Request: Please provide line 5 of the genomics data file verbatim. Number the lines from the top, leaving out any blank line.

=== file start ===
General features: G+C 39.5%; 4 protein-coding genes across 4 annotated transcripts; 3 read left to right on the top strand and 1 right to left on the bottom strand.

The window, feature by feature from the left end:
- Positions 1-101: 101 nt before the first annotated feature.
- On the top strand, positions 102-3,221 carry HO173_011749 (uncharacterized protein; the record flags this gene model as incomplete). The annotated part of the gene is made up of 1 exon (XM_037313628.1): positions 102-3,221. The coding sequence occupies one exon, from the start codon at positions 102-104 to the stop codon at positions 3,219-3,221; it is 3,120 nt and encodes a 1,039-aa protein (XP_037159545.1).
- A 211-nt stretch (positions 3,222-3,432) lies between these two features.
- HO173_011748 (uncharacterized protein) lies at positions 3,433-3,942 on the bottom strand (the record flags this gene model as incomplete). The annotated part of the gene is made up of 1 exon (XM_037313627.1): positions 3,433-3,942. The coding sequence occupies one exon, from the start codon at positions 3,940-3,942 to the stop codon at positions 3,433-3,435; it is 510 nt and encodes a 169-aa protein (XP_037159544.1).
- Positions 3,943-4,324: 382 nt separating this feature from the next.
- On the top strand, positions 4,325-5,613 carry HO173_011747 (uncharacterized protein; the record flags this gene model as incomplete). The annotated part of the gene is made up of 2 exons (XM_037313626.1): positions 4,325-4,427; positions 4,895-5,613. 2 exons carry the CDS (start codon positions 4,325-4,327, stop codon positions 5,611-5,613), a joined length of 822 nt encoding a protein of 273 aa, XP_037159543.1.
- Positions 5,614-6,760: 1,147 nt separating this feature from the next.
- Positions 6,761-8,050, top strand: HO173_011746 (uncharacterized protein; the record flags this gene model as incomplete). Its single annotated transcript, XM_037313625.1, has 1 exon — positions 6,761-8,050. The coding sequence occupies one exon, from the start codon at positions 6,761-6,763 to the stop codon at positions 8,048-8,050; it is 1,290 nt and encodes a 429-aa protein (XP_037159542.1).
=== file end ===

- A 211-nt stretch (positions 3,222-3,432) lies between these two features.